A master tractor mechanic has built an incredible armoured vehicle called the Multi-Mobile. As its name suggests, it is capable of one hundred and one amazing feats. During a demonstration, it is dramatically stolen by three foreign agents bent on destroying the British Nuclear Defense Control Centre. They then destroy an army armoured division which attempts to stop them. Dr. Who suggests an ‘airstrike’ be used against the vehicle, but it meets with no success. Dr. Who is the only man with a plan for a last ditch bid to avoid disaster, as he leads an ill-fated U.N.I.T. attack to halt its advance...
That’s Kind of Cool:
The Third Doctor and the Brigadier are much more in character and much more to do with the story than before, especially their differing views on military hardware. The Doctor’s working out of the agents’ plans is well thought out and the ultimate solution to the Multi-Mobile reasonable. It's sensible to assume that the vehicle wouldn't have the fuel for a countrywide stampede since it was only prepped for a demonstration session, too. The idea of agents stealing the Multi-Mobile is clever too – no one will be expecting it, no one will have another Multi-Mobile to stop them. What’s more, they stick to civilian population centres so what arsenal that CAN destroy them WON’T be used for fear of collateral damage. And the rationale for the Doctor to be at the centre of events is amazingly well done compared to previous efforts of game shows, Mafia and press tours...
You Gotta Be Fucking Kidding Me:
Why the hell would UNIT need a Multi-Mobile when they’re a security force with investigative sidelines? Are they investigating its possible misuse? Come to think of it, the Multi-Mobiles are ridiculously large and cumbersome, fuel inefficient and hardly environmentally friendly. It’s also odd that it is built with no kind of off switch, security lock or self-destruct considering it is tougher than the combined military might of UNIT, the army and the RAF. Surely just building it kept up the arms race as something fitted with ground-to-ground missiles is far too dangerous for what seems to be commercial use. The Doctor and the Brigadier never bother to quiz the designer of the Multi-Mobile for anything that could be useful, and in fact he vanishes from the plot. And having a tank fight at a petrol station?!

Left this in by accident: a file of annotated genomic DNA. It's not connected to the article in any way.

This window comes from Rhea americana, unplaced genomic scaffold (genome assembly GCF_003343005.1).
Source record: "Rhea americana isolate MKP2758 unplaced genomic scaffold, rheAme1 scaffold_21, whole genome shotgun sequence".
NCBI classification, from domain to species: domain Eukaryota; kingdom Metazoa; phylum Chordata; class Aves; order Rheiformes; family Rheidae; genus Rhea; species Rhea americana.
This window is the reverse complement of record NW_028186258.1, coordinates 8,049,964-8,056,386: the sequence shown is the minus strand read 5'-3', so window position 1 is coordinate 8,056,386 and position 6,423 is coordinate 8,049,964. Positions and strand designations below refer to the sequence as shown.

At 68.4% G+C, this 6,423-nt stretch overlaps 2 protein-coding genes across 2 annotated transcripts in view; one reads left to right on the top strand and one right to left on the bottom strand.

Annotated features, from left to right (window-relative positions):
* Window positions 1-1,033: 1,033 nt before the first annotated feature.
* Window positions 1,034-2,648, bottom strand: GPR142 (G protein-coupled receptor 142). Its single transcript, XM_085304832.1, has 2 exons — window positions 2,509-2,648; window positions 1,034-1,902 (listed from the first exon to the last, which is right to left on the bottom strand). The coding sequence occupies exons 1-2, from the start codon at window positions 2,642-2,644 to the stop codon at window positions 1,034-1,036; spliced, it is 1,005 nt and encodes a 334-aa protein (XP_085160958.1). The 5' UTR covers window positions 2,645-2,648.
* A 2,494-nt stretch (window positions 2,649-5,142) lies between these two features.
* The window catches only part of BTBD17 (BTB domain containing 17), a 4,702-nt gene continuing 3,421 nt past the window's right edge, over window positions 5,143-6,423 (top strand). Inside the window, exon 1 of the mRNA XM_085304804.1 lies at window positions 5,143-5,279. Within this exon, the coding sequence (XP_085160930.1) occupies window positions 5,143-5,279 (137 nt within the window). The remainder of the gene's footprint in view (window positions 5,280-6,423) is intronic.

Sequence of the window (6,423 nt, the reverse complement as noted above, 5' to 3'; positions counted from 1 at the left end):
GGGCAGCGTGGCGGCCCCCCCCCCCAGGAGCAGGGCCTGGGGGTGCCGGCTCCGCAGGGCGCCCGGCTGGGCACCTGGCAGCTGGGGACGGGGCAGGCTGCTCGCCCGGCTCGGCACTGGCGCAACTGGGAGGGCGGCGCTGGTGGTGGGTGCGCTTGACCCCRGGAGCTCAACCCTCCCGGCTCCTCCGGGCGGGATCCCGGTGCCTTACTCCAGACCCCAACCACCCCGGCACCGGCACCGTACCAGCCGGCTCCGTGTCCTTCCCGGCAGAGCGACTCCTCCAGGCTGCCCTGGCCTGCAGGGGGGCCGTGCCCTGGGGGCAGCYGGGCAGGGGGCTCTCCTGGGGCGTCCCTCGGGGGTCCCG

The Multi-Mobile has many parties (including UNIT) interested in its potential as simply conquering rugged terrain. Why does the Doctor never raise the possibility the thieves were only interested in getting the Mobile without paying?
Why is the Brigadier so reluctant to call in UNIT?
Why aren’t there any ‘get out of the way of the great big tank heading down the highway’ warnings?
How can the Multi-Mobile attack the base when it has run out of petrol? They turn up at the station but unless they manage to refill the tank during a firefight... with tanks... they should be dried up in no time! Why doesn’t the Doctor spike the petrol before UNIT attacks? Where does he get the sugar cubes from?
Why doesn’t the British Nuclear Defense Control Centre have more defences than a wire fence and a swamp? Isn’t a swamp a silly place to put the Control Centre?
Words of Wisdom:
“Would you mind explaining why you dragged me away from repairing the TARDIS just to watch this overgrown tractor throwing its weight about?”